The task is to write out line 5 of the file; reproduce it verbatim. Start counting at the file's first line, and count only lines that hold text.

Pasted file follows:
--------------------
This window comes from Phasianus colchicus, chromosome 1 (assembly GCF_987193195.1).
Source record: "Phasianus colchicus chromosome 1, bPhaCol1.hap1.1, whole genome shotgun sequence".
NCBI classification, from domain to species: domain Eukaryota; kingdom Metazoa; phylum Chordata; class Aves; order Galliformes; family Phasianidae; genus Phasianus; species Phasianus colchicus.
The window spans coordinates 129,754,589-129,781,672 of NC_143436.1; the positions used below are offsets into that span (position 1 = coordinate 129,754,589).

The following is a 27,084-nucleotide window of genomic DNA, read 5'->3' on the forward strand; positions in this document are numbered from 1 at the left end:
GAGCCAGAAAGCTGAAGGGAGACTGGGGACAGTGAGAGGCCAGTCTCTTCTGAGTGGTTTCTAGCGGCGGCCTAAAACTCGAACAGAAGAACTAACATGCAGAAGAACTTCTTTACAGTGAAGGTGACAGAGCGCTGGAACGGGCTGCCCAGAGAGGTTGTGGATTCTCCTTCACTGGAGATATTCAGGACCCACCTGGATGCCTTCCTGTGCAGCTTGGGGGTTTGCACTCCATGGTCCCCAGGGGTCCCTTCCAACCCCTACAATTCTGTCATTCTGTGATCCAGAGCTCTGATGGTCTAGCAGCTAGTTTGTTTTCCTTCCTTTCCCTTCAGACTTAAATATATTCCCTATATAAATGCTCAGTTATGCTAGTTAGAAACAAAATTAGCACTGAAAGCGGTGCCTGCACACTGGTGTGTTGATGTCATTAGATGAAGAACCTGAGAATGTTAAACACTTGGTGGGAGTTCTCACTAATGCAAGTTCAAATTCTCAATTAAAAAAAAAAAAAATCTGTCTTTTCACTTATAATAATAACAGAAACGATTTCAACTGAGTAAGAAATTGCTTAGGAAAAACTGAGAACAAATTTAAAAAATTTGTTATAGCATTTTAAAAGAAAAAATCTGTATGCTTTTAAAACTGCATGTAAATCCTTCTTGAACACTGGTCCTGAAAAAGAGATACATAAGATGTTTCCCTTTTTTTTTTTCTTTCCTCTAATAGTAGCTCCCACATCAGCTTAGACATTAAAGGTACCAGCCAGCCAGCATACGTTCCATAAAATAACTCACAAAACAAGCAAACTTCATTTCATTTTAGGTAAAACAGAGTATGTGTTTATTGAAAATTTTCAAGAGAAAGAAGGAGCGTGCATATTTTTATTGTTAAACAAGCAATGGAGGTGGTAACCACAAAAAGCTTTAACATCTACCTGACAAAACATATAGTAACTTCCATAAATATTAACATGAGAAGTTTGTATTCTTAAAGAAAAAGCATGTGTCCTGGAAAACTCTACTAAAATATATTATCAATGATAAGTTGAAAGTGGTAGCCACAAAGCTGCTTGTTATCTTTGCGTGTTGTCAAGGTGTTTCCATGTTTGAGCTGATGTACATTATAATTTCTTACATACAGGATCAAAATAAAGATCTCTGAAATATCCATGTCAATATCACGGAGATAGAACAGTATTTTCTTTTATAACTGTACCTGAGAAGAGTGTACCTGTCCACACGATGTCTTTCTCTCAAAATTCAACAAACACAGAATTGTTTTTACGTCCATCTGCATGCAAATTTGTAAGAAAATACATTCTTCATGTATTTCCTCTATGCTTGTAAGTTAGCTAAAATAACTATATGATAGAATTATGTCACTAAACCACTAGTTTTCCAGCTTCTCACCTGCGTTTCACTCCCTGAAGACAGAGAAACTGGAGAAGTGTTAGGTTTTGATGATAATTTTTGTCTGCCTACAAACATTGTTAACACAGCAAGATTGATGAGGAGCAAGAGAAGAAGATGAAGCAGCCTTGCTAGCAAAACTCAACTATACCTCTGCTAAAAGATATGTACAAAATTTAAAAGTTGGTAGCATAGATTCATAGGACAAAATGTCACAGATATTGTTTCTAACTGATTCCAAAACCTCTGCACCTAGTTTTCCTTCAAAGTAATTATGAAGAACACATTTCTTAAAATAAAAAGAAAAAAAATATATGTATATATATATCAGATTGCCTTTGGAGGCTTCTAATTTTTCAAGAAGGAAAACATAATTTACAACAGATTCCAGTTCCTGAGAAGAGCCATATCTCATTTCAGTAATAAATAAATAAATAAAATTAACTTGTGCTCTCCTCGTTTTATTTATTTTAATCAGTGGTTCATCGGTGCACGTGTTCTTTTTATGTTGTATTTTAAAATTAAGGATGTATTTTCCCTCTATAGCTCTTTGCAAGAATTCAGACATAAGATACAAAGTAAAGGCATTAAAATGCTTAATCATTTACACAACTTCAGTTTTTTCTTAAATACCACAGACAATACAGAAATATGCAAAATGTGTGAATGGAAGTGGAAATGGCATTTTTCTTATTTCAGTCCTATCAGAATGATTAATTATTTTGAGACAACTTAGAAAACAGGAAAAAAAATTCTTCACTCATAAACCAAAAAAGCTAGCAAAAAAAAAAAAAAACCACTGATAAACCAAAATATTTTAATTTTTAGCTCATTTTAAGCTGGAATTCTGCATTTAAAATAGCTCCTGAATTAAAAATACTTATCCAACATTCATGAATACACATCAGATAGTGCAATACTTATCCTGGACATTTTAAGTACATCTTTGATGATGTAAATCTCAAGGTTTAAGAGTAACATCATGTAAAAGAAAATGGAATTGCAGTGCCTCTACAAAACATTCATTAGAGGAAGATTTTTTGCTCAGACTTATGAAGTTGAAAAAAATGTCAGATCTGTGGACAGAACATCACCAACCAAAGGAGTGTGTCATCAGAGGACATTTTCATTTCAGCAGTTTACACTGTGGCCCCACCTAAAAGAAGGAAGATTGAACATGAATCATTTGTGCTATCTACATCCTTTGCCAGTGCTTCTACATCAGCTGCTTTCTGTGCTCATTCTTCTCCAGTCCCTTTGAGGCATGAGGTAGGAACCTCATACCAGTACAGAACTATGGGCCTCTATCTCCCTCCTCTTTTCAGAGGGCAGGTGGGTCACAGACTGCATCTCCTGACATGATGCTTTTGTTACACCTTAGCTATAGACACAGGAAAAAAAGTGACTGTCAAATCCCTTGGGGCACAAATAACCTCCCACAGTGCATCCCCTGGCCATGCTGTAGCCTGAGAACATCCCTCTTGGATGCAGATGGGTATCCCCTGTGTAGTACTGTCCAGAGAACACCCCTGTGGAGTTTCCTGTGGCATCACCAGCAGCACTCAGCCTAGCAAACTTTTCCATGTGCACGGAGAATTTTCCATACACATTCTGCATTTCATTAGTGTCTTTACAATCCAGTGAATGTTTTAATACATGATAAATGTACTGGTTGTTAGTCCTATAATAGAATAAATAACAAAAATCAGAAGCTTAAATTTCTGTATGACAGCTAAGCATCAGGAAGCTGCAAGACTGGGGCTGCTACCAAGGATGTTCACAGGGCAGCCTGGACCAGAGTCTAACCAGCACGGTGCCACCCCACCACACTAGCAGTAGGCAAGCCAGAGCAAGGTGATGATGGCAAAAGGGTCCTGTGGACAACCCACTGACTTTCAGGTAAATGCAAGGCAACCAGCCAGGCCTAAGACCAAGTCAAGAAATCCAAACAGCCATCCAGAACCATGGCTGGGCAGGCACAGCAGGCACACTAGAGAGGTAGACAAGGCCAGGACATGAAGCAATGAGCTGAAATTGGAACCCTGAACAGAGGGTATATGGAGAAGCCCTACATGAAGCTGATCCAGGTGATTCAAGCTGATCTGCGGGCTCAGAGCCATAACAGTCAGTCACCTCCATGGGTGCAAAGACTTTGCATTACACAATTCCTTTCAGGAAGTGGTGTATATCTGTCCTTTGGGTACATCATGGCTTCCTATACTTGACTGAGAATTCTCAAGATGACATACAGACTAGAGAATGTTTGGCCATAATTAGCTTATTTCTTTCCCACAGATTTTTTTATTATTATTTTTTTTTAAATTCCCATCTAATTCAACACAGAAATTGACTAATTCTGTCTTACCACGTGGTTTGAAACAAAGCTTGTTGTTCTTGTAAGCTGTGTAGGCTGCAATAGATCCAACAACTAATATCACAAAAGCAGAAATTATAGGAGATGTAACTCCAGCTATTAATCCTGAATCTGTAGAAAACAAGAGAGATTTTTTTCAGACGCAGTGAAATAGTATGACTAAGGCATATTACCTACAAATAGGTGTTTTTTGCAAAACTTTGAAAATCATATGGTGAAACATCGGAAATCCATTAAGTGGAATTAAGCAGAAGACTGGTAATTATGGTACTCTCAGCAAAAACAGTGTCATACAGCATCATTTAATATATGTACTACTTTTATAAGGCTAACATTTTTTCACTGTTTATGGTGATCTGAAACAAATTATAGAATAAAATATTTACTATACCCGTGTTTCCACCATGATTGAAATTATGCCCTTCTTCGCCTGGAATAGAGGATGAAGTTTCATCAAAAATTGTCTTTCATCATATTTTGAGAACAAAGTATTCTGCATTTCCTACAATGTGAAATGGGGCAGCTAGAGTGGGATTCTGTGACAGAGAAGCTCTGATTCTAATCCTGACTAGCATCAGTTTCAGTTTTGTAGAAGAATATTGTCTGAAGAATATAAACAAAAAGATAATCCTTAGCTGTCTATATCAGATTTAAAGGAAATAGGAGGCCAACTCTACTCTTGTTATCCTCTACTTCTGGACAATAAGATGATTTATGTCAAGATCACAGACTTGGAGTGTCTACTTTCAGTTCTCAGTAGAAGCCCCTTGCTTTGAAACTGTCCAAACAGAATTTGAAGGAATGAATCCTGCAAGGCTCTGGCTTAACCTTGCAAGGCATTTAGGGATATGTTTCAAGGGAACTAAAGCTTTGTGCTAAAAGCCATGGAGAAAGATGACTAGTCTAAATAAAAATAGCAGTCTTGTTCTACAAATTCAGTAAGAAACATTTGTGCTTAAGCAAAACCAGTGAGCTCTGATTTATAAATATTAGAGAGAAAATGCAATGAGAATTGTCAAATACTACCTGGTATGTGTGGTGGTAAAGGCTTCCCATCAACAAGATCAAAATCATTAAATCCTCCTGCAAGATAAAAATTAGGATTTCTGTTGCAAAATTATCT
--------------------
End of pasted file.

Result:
The following is a 27,084-nucleotide window of genomic DNA, read 5'->3' on the forward strand; positions in this document are numbered from 1 at the left end: